But for right now, I want to stop the conversation about noting and turn the talk to The Real.




















On Skipping the Women's March (and retiring)

My Last Act of Resistance: This Advice For Privileged Feminists: I'm retiring from activism but first I need to point out what I think is wrong with white feminism. I want to do one more resistant act – and this is it. To offer advice and get some shit off my chest about white feminists. And feel-good activism.


I started my feeble attempts to try to change the world for the better when I was 19 years old. And I've done a little good. Tiny actual, tangible good. Almost 20 years later, I'm stopping for my own sanity. Which is my choice.


Meetings with financially stable white women standing around talking about white guilt and wearing T-shirts and holding signs because they have time and privilege to do so has finally grated my nerves for the last time.


These women go to their meetings and make themselves feel good while a poor woman is unable to afford a babysitter. she walks to work at the dollar store and has to leave her kid with her drunk boyfriend. These women stand around at meetings while women of all races are being beaten and murdered every day, three a day in fact, it's just getting old, listening to these white women stand around discussing shit that doesn't matter. Small details. Arguing over semantics on Facebook. Arguing over what Beyoncé wears.


An example of privileged feminists engaging in feel good activism – "A day without women" it's supposed to be a strike. I don't agree with this protest. It actually gets on my nerves. It implies that our value as women lies in our ability to show up for a job. How was walking out of your position somehow a protest? What about the women who can't afford to walk out of work? This is a strike for women who are privileged. It excludes low income women, unemployed women, single mothers, stay at home moms, disabled women. Etc. I see some protests and I understand why my conservative friends disagree with them. And what exactly will change the day after this protest?


Then there is the overcompensation for white guilt that is useless. Some vegan white chick told me if you are a black woman you have it worse than anyone. She doesn't shave her pits, that makes you empowered apparently. Not shaving. But she can afford razors so that's a choice. Is it empowering to make a choice you can afford to make. How about White women who like to dress as "whores" who think it is empowering to do that although some other women (of many shades) don't have that choice and HAVE to walk the street as actual whores, because maybe they grew up in an effed up home and can't read and didn't have any privileges at all. How does choosing something other women can't and celebrating it make you empowered.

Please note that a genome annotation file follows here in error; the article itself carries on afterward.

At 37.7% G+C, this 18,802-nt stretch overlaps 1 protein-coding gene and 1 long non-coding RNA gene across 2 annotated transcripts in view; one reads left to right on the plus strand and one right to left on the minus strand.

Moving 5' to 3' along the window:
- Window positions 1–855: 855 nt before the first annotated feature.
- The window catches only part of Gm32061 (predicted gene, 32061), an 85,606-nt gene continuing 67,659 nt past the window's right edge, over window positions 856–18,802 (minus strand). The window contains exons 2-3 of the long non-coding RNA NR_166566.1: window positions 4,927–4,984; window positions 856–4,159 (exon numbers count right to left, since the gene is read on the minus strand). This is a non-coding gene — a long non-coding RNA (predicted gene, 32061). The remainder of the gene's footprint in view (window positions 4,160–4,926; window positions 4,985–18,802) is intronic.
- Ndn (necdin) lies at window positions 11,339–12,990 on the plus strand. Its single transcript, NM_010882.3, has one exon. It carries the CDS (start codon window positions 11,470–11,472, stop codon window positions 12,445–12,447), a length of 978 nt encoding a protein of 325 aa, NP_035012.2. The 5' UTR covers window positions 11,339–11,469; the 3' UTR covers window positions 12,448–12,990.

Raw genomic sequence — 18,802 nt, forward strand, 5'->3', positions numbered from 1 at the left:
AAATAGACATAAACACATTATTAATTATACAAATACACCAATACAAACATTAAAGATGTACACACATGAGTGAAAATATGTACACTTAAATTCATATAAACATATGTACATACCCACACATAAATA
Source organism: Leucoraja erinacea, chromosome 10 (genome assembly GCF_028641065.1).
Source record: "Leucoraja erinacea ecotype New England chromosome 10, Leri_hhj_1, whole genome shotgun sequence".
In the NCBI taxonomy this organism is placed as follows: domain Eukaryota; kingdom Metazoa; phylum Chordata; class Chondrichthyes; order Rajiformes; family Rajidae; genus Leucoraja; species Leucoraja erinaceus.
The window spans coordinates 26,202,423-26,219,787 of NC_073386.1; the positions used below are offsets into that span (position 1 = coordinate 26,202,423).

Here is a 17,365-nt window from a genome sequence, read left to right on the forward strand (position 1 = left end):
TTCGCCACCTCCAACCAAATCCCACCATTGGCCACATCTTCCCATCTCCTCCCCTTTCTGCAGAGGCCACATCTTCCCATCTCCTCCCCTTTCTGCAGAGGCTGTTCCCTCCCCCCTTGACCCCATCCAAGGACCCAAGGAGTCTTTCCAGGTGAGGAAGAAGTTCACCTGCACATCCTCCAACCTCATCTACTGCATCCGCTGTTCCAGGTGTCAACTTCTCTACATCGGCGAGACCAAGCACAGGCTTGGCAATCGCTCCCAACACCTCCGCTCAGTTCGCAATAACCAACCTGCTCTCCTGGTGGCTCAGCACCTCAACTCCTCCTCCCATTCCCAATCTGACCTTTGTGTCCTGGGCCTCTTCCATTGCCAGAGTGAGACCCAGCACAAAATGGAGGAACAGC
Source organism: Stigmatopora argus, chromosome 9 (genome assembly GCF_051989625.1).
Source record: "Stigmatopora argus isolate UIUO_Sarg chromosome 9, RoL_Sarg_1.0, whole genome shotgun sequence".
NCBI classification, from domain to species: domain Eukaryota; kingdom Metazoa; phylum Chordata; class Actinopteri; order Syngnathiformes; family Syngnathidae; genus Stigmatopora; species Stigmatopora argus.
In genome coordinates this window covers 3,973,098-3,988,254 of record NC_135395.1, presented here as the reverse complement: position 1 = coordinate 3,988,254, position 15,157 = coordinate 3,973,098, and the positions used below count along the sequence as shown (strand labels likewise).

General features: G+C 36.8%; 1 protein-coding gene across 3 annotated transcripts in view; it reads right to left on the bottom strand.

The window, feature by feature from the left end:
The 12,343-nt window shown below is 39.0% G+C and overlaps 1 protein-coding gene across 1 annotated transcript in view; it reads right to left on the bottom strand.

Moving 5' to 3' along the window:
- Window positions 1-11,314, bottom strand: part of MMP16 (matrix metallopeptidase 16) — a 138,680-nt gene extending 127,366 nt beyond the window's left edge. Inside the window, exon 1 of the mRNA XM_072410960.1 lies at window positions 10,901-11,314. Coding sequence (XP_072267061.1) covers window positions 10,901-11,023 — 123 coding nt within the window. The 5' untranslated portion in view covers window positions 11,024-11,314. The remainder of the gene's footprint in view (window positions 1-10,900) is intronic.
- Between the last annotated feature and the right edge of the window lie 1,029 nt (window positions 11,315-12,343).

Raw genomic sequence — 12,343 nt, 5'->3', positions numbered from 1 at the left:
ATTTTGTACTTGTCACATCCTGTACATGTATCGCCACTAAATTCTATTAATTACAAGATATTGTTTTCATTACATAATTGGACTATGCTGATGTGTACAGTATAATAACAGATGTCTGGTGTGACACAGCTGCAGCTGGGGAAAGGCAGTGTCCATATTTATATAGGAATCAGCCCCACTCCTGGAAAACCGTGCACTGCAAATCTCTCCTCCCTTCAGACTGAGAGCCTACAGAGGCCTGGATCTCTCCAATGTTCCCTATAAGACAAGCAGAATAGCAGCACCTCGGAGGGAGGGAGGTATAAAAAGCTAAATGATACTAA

Yeah, so vegan chick told me black women have it worse than anybody. "If you're black you might as well not live. if you are a black woman you might as well give up. We have to fight for them."
She knew a lot. She knew statistics. She knew their history of suffering from books. But who is she to sit around and talk about that in this manner, to me. How weird and uncomfortable that was. And how I thought if I was a black woman would I fantasize about slapping the martyr complex out of her mouth? I'm not sure but I did as a woman with very white skin and privilege like hers. OK well, maybe not just like hers because I'm broke. And she gets paid as a teacher to teach little black kids how to change their community. That shit makes me uncomfortable too. I think probably some of them don't have enough to eat like the poor white kids on that side of town that came to my house for food. They got bigger shit to worry about than Learning community activism in the third grade.
Feel-good activism, the awareness races in their T-shirts and meetings are annoying as hell. I went through those phases which is ok as long as you grow past it and sometimes I want to March, too. But things changed after I got older.


And I learned more about Real suffering, about real oppression, about classism and racism and sexism in ways I never imagined when I lived in a shit neighborhood and had problems that were major, including rats and an abusive (of me) male neighbor, and children who weren't being fed in the neighborhood. Finding needles in my flower bed. People shooting up in the parking lot.
People trying to get into my kitchen windows 3 AM. Men harassing me on my way to my car. I would like to add here that all of these crazy people were white. I would also like to add none of this shit is new to me. But all at once kind of is.


But no one helped. Absolutely no one helped. I asked everybody I can think of – even the mayors office. Friends in government. The building inspectors. The cops. The humane officer's. Thank God I was able to move. Finally, the planning department did do things after I moved (after I emailed the director and raised 8 shades of hell). Because the employees ignored me before. Basically.
Daily, I think about the women in that shit neighborhood who cannot move. The ones who have to live with rats. I couldn't sleep at night for nightmares about these damn things – as big as cats.
I couldn't sleep because I was so Afraid I would see another rat because I heard them daily. I couldn't sleep for fear my window would get broken in by my drug addict neighbors, fear my psycho neighbor who kept a stool outside my window would finally crawl his fat ass through. (But I kept stuff in front of the window. My dresser)


This crap is awesome for existing PTSD by the way.